To improve standardization of inhalation provocation tests, two tests utilizing intermittent and continuous inhalation of methacholine aerosol were compared in five normal and ten asthmatic patients. During the intermittent inhalation test, methacholine aerosols with stepwise incremental concentrations were inhaled during tidal breathing for two minutes with a following 5-minute pause interval. Specific airway conductase (SGaw) and respiratory resistance (Rrs) were measured one-half, one and one-half, and five minutes after the end of each inhalation period. Specific airway conductance and Rrs were measured with the panting and forced oscillation methods, respectively. During the continuous inhalation test, the same stepwise incremental concentrations of methacholine aerosol were inhaled during tidal breathing for two minutes without a pause while Rrs was continuously measured. The cumulative dose of methacholine required to reduce SGaw by 35% of the baseline value (PD35 SGaw) during the intermittent inhalation test was significantly correlated with the cumulative methacholine dose required to reduce Grs (= 1/Rrs) by 35% of the baseline value during the continuous inhalation test (PD35 Grs) (r = .98). There was also a significant correlation between the slopes of the intermittent inhalation test and continuous inhalation test curves (r = .80). The results indicate that methacholine provocation can be measured as reliably using a simple continuous inhalation method as by a more complex intermittent one.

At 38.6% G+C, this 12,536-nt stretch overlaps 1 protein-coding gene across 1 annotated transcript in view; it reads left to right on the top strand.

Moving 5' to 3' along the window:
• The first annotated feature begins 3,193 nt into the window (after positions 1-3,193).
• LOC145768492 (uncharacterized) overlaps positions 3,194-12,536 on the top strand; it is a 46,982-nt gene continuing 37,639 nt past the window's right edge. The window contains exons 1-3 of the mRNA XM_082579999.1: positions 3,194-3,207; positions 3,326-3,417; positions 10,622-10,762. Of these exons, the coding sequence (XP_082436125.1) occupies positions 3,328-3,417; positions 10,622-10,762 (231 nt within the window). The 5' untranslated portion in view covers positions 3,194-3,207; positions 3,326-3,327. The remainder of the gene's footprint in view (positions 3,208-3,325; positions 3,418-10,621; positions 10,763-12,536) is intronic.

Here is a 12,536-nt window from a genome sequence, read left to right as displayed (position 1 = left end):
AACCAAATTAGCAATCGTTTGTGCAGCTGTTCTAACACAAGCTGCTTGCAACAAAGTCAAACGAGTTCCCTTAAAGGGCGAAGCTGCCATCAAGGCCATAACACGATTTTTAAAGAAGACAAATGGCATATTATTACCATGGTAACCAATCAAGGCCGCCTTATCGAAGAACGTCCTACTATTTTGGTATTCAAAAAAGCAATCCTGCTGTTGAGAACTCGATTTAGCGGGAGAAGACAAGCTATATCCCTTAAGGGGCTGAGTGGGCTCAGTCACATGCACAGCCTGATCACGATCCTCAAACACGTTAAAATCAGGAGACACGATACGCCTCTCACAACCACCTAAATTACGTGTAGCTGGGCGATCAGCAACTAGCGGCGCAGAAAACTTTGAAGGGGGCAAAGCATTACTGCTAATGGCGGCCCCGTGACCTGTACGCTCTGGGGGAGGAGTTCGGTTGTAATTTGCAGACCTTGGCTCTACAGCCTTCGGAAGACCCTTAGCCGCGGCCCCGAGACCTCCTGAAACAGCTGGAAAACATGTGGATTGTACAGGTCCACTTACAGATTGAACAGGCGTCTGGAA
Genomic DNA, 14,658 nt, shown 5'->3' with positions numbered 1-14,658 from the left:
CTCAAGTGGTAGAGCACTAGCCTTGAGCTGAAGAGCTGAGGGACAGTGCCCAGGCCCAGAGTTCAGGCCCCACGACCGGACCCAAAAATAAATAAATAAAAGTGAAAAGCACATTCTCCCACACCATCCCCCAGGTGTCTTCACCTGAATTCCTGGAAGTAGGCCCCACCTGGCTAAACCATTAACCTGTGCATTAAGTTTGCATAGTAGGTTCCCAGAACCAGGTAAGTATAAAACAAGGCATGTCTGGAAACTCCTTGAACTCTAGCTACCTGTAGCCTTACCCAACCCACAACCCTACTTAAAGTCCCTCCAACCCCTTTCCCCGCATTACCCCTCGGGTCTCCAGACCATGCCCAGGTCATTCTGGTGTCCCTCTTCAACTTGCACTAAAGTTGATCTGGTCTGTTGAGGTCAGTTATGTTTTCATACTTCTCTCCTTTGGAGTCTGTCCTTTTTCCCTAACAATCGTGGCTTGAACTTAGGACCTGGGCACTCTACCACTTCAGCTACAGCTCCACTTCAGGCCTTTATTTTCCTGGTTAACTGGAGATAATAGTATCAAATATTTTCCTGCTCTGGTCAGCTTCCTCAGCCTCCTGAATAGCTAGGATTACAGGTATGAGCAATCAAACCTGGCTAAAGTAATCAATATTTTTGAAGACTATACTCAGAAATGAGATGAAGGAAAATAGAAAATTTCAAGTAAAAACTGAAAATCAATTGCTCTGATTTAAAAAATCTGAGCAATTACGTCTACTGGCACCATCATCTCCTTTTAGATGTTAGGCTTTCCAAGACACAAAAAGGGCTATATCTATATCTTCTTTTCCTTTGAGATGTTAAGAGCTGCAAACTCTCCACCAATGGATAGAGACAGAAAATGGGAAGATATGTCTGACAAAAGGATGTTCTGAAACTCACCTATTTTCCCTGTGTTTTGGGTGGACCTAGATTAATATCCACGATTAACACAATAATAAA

|Number of pages||6|
|Journal||Annals of Allergy|
|Publication status||Published - 1989|
ASJC Scopus subject areas
- Immunology and Allergy